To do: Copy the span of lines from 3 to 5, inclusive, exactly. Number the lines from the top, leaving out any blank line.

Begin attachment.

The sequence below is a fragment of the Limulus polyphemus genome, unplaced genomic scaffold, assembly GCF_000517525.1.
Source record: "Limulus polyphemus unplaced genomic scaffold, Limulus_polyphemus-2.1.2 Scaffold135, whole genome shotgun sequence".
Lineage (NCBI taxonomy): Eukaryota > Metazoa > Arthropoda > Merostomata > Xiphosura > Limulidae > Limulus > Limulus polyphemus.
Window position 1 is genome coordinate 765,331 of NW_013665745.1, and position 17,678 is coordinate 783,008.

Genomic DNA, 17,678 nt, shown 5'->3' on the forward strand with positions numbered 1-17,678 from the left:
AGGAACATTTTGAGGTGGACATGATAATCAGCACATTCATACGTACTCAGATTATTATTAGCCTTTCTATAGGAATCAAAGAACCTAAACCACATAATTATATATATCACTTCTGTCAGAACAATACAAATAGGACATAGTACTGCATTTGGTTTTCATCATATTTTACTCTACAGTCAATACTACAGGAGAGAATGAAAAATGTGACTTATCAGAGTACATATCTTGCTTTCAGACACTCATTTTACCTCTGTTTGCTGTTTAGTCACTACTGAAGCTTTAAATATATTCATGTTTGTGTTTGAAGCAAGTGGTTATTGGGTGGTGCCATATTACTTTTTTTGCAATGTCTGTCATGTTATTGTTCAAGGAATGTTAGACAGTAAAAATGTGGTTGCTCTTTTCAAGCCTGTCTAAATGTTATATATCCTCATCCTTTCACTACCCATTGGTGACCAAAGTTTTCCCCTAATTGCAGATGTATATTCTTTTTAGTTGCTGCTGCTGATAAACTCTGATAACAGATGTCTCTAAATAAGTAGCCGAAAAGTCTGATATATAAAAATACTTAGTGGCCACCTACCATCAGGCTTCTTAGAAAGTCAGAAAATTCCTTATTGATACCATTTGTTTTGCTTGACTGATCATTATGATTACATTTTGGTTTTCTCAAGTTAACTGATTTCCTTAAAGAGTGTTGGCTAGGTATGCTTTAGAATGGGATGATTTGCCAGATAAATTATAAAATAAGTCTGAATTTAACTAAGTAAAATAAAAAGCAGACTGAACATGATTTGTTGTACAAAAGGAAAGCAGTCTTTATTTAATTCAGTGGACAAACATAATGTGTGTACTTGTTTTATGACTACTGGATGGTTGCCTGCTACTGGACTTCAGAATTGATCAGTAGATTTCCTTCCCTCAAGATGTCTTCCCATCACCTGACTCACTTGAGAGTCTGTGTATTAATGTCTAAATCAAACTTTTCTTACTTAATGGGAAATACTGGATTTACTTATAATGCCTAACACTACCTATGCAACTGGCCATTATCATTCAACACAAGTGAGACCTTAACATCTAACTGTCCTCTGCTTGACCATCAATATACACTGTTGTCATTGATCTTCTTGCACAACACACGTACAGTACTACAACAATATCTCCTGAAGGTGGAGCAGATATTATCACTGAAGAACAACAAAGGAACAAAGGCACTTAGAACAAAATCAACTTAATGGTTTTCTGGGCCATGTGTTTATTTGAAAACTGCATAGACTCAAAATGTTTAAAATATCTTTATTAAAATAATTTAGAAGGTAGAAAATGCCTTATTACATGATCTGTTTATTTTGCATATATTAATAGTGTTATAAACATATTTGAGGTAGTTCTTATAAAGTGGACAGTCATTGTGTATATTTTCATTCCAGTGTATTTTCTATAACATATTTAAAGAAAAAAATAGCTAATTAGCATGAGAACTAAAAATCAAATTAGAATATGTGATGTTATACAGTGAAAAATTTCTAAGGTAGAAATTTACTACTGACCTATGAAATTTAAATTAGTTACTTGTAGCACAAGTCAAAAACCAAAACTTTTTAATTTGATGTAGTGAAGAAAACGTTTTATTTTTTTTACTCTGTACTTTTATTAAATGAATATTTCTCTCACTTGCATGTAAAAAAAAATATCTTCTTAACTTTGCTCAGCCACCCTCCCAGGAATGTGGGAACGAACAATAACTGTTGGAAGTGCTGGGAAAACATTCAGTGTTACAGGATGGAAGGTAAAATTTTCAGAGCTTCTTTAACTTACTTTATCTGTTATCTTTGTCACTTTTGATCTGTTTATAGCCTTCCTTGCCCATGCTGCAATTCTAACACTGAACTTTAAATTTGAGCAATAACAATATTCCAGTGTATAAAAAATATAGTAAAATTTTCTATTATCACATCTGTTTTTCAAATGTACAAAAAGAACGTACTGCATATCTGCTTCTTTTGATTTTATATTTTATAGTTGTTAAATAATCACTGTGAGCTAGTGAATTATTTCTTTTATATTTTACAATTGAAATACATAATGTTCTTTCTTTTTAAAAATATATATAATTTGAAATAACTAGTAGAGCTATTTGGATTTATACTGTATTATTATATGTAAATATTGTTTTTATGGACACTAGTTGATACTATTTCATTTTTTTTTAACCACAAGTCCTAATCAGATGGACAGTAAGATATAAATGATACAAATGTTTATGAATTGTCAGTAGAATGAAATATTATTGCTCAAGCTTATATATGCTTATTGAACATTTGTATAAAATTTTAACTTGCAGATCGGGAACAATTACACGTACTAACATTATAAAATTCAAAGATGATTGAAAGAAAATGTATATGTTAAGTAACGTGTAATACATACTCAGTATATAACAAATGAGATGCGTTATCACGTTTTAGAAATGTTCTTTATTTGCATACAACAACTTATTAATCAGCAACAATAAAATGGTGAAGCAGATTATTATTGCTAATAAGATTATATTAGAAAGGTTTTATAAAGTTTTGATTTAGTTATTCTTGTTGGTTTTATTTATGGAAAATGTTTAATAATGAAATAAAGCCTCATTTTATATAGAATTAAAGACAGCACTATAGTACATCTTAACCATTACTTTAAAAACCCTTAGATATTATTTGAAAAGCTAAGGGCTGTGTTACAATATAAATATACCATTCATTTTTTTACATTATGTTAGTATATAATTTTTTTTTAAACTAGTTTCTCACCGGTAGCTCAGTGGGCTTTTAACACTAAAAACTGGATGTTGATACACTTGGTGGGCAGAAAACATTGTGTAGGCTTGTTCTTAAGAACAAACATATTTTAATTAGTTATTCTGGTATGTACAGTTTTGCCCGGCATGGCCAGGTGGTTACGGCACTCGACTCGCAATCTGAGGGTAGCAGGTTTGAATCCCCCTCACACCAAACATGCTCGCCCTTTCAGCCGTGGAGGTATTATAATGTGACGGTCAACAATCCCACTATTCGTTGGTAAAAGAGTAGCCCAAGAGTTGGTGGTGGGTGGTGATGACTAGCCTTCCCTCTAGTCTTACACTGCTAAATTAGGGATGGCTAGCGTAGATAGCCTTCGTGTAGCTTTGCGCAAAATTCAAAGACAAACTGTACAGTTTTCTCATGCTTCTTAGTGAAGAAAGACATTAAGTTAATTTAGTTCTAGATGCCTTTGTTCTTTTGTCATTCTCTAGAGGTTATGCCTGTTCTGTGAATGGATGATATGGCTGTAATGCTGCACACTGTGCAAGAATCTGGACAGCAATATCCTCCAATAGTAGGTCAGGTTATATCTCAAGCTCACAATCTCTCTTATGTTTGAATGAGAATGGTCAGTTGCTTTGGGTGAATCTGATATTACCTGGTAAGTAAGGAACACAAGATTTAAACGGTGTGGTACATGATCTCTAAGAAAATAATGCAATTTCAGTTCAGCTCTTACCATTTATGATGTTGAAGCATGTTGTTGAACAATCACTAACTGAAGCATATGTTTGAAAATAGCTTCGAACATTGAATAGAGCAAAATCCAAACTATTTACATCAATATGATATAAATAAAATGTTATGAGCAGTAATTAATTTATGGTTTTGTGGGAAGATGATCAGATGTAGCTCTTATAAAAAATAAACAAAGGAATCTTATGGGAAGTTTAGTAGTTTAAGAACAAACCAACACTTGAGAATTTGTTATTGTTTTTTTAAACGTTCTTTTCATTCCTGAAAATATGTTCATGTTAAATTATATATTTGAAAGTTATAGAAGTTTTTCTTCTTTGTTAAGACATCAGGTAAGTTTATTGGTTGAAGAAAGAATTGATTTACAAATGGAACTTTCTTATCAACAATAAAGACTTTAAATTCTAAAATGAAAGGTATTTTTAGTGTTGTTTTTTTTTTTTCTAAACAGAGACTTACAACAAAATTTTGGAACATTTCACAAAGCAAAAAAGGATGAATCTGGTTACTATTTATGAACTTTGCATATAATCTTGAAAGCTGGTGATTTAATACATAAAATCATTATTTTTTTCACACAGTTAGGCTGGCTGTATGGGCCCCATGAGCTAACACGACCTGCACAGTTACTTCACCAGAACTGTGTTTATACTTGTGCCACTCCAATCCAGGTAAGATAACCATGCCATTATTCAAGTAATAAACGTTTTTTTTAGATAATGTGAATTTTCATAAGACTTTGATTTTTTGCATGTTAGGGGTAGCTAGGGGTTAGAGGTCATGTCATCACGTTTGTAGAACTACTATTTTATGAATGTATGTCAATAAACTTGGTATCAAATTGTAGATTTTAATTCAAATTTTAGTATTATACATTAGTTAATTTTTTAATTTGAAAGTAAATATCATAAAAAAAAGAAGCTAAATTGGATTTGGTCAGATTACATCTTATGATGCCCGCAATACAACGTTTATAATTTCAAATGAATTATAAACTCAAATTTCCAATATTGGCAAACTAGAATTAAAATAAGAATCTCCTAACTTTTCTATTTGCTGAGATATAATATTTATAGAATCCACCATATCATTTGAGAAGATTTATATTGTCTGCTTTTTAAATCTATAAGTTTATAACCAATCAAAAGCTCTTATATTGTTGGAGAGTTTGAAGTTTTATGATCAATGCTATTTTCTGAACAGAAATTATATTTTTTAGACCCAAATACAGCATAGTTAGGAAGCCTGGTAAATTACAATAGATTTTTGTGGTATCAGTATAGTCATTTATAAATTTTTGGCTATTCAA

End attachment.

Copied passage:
Lineage (NCBI taxonomy): Eukaryota > Metazoa > Arthropoda > Merostomata > Xiphosura > Limulidae > Limulus > Limulus polyphemus.
Window position 1 is genome coordinate 765,331 of NW_013665745.1, and position 17,678 is coordinate 783,008.

Genomic DNA, 17,678 nt, shown 5'->3' on the forward strand with positions numbered 1-17,678 from the left: